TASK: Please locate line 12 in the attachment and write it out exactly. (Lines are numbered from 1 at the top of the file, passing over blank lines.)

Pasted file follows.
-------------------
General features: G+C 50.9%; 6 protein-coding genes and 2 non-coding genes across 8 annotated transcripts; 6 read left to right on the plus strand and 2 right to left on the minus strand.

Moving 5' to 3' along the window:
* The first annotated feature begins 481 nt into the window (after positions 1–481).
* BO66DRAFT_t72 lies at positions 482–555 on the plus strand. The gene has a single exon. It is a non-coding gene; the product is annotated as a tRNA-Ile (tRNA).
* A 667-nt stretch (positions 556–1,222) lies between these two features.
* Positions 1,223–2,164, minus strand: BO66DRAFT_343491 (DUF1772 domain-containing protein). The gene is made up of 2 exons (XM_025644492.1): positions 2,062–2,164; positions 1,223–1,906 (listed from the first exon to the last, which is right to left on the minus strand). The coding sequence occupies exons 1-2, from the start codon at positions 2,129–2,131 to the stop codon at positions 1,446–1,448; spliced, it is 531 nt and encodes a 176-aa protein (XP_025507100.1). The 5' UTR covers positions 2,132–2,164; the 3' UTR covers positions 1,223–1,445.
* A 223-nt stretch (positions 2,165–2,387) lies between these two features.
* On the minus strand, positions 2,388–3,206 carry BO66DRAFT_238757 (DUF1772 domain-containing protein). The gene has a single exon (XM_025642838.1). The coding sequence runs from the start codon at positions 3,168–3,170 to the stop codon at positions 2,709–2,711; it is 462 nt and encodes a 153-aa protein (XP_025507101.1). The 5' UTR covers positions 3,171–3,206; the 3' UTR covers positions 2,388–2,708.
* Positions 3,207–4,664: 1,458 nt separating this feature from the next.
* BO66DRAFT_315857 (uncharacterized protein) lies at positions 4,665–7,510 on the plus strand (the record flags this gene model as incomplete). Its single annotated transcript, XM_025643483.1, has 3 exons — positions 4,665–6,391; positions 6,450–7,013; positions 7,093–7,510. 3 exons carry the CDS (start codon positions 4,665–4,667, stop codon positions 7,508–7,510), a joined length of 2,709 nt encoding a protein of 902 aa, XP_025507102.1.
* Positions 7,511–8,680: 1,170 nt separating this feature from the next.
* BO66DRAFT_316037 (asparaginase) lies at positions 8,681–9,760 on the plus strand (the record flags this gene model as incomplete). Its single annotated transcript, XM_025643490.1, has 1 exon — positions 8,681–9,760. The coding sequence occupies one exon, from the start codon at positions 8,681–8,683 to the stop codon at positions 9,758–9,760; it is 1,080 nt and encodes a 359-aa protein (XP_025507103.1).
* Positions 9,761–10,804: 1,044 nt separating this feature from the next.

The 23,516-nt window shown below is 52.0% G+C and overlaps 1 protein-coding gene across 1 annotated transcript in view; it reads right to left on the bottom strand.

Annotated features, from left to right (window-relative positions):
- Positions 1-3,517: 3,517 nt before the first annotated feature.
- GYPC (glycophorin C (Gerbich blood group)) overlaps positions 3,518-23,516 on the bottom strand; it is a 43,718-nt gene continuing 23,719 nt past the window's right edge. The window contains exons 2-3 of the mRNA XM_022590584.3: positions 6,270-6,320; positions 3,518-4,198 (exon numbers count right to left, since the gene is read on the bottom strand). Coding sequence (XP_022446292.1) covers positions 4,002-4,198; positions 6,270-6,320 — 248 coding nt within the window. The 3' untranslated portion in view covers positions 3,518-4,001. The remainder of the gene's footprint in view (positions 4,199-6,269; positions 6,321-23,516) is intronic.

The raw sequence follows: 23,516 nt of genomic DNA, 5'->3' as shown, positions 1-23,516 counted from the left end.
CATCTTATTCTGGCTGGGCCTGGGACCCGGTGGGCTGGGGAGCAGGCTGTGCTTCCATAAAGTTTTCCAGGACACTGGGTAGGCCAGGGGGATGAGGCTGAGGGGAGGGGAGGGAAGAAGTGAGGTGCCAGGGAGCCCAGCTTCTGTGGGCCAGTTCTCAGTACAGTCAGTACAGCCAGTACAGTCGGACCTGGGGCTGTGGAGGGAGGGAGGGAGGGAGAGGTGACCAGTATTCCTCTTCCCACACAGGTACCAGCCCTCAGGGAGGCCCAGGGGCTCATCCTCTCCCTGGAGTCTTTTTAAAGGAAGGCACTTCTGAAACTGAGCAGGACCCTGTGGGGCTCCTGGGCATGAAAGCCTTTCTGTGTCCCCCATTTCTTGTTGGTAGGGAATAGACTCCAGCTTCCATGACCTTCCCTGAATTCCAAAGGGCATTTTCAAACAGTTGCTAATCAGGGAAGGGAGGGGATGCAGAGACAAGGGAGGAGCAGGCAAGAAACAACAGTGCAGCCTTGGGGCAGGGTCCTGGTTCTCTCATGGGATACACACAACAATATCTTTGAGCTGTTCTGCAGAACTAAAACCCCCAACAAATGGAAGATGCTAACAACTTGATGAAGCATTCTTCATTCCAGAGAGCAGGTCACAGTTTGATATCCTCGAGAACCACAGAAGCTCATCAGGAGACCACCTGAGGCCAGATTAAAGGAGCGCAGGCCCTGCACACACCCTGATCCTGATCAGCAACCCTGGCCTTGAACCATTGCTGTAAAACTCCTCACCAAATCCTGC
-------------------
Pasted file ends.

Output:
* BO66DRAFT_316037 (asparaginase) lies at positions 8,681–9,760 on the plus strand (the record flags this gene model as incomplete). Its single annotated transcript, XM_025643490.1, has 1 exon — positions 8,681–9,760. The coding sequence occupies one exon, from the start codon at positions 8,681–8,683 to the stop codon at positions 9,758–9,760; it is 1,080 nt and encodes a 359-aa protein (XP_025507103.1).